from the input file text, separated by one space. For example,
create_header(list_of_freqs) would return “0 1 97 3 98 4 99 2” for the text
“aaabbbbcc”. The “0 1” is for the null character.
● The huffman_encode function accepts two file names in that order: input file
name and output file name, represented as strings. If the specified output file
CPE202 Spring 2020
already exists, its old contents will be erased. See example files in the test cases
provided to see the format.
● Note: Writing the generated code as a string for each character into a file will
actually enlarge the file size instead compress it. The explanation is simple:
although we encoded our input text characters in sequences of ’0’s and ’1’s,
representing actual single bits, we write them as individual ’0’ and ’1’ characters,
i.e. 8 bits.
● To actually obtain a compressed file you will also write the ’0’ and ’1’ characters
as individual bits. Do this by taking the out_file string and:
○ Add _compressed to the name of the file before the .txt file. (Ex: if out_file
is named “output.txt”, you will create the string “output_compressed.txt”)
○ Use the filename created above to create a HuffmanBitWriter object using
the huffman_bit_writer module.
○ Use the methods in the HuffmanBitWriter object to write the header and
individual bits of the character codes to the compressed file. Add the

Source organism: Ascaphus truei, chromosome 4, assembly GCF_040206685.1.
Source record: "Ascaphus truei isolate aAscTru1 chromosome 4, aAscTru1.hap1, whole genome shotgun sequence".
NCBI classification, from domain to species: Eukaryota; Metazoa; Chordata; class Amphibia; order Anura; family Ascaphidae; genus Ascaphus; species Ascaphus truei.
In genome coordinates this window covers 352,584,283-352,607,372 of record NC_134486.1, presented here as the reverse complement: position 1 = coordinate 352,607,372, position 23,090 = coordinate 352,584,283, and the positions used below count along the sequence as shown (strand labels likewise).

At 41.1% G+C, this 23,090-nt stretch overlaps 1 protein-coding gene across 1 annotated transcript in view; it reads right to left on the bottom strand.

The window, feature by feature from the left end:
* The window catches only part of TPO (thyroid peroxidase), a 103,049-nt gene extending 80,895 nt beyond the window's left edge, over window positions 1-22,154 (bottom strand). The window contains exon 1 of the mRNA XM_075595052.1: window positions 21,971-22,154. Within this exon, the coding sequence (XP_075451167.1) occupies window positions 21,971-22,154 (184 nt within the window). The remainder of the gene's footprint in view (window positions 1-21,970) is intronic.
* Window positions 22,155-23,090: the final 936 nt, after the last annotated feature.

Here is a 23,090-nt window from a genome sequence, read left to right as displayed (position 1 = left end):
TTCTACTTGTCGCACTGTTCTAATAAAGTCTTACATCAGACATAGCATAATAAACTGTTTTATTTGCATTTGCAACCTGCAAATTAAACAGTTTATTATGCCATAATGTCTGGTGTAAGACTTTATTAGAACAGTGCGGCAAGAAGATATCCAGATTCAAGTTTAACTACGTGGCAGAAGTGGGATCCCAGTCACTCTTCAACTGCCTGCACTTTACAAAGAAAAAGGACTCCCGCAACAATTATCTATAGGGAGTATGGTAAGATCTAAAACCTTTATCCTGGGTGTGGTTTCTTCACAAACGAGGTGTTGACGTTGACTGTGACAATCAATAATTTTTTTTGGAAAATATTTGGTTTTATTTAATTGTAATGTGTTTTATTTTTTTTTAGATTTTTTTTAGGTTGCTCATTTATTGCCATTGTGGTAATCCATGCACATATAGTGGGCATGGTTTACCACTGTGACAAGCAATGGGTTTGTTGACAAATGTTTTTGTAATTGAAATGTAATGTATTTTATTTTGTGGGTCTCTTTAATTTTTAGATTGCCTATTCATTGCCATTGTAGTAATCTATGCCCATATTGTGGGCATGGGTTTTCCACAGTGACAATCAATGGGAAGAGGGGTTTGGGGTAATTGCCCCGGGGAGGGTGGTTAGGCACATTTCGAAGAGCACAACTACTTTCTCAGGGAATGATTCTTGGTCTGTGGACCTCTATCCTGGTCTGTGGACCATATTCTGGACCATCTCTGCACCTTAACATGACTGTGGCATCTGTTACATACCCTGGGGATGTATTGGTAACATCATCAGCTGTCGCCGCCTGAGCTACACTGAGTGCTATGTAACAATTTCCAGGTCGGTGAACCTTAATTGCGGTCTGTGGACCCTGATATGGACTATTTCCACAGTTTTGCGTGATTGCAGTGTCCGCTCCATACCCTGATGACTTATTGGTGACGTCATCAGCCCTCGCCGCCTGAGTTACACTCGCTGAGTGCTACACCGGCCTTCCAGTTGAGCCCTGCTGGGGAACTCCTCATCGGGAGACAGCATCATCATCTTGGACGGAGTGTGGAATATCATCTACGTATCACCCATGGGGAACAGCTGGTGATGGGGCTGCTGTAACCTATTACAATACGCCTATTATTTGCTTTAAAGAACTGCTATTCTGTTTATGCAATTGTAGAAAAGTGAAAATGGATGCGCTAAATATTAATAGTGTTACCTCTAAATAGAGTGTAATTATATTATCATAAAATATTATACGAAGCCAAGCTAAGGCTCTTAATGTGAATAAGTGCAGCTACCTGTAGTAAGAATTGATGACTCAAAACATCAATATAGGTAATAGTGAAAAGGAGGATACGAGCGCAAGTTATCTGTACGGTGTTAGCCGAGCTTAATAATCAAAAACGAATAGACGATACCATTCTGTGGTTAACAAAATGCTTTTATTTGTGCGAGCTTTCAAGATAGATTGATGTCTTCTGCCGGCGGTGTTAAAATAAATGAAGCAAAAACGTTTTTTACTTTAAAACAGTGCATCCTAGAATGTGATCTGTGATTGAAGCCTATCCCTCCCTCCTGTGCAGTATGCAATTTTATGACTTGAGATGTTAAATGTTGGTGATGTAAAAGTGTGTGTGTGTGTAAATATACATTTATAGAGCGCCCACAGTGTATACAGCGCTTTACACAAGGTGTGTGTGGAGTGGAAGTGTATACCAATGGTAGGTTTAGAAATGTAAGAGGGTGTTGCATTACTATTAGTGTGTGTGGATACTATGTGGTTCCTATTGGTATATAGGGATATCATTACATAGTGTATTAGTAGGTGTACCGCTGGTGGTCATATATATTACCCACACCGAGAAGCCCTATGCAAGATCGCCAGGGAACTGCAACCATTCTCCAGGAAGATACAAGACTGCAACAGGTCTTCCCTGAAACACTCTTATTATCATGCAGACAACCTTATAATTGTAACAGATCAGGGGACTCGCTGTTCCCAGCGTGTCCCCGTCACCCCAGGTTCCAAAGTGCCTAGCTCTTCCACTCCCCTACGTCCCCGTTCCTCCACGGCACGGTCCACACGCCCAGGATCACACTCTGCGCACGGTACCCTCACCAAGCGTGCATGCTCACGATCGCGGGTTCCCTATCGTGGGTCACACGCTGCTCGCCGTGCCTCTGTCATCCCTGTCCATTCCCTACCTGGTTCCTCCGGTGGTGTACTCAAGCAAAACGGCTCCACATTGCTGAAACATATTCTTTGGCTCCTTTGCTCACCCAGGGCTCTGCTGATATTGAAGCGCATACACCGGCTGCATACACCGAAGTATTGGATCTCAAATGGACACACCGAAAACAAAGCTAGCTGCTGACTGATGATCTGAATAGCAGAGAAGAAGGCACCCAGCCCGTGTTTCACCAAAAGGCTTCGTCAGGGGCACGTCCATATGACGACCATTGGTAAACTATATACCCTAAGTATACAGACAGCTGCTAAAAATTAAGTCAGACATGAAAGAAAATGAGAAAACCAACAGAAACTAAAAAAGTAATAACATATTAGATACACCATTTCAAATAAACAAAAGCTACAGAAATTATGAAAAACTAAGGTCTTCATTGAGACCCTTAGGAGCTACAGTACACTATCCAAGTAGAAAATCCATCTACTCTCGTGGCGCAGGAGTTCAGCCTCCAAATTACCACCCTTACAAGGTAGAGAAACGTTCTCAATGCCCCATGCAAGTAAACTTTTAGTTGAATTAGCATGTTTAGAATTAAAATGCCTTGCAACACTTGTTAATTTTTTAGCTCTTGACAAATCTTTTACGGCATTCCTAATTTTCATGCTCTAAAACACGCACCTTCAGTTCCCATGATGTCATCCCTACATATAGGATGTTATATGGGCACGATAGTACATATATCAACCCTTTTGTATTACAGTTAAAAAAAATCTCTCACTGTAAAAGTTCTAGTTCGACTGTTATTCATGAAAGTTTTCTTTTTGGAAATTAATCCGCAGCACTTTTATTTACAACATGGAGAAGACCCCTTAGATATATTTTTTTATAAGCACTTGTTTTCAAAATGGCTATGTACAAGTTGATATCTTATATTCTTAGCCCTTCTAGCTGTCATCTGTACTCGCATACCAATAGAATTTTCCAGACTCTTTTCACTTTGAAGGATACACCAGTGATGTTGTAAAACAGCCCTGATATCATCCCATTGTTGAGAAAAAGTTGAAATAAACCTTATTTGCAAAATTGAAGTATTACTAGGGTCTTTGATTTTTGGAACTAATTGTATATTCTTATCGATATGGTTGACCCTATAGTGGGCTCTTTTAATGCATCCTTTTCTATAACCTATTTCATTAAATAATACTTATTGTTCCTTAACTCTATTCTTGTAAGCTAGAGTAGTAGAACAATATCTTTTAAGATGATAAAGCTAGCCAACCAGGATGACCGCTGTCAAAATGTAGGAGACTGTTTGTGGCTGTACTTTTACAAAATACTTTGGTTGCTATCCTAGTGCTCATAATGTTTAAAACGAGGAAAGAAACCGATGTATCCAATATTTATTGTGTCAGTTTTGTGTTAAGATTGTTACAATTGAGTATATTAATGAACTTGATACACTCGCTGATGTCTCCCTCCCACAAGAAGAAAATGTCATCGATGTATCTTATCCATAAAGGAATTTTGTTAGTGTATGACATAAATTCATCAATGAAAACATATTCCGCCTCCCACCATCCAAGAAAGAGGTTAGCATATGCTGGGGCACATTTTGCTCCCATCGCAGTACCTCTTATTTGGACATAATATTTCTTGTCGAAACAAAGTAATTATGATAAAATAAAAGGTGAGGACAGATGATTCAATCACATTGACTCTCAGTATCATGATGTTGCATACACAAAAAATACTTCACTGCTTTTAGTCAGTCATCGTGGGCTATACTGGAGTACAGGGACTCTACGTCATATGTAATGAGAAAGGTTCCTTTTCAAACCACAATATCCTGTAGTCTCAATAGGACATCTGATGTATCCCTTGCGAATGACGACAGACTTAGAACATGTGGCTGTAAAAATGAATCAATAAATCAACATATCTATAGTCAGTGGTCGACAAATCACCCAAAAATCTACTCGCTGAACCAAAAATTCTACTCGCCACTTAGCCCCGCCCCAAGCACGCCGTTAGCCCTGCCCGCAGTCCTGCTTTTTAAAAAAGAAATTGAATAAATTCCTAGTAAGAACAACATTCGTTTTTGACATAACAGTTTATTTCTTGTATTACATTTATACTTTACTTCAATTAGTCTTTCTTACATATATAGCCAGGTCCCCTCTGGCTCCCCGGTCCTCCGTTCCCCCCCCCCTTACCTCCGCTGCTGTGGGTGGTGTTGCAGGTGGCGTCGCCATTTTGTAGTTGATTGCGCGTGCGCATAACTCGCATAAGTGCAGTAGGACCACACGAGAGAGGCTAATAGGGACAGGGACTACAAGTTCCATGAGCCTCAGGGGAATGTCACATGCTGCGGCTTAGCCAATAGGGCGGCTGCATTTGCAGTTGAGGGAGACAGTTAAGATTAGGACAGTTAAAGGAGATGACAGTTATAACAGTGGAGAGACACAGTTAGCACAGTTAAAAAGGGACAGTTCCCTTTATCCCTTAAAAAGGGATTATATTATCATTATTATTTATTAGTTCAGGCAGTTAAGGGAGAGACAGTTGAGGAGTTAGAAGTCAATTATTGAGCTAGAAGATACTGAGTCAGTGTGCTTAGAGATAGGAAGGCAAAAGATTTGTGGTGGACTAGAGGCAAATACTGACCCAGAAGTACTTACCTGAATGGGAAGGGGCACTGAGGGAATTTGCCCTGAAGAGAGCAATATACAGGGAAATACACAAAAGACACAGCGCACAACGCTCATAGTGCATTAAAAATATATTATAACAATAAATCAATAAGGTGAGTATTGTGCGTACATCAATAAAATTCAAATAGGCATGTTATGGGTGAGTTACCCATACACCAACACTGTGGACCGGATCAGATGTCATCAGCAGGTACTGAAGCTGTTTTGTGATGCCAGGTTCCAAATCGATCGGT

code for the null character at the end in order to mark the end of the
● Download a starter code,,, and the test input
files provided on Canvas.
● Also some tests are provided for your convenience on Canvas.
● Write sufficient tests using unittest to ensure full functionality and correctness of
your program. Start by using the supplied, and the various text
files (e.g. file1.txt and file1_soln.txt) to begin testing your programs. You may
want to initially comment out some of the tests, or ignore failures when testing
functionality that hasn’t been fully implemented.
● When testing, always consider edge conditions like the following cases:
○ If the input file consists only of some number of a single character, say
“aaaaa”, it should write just that character followed by a space followed by
the number of occurrences with a newline: “0 1 97 5\n”
○ In case of an empty input text file, your program should also produce an
empty file.
○ If an input file does not exist, your program should raise a
CPE202 Spring 2020
Some Notes
When writing your own test files or using copy and paste from an editor, take into
account that most text editors will add a newline character to the end of the file. If you